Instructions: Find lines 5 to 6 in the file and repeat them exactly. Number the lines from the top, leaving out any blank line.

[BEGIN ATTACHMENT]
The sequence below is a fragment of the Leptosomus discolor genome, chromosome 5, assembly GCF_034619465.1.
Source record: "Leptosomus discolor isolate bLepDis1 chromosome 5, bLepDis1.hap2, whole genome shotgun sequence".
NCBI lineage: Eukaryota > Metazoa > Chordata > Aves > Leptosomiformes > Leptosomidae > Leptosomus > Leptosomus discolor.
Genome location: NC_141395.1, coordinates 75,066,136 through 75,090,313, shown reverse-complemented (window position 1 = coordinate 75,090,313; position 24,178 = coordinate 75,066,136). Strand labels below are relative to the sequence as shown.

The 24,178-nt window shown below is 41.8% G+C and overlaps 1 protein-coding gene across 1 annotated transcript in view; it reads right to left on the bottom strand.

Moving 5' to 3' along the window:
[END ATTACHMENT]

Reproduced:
The 24,178-nt window shown below is 41.8% G+C and overlaps 1 protein-coding gene across 1 annotated transcript in view; it reads right to left on the bottom strand.

Moving 5' to 3' along the window: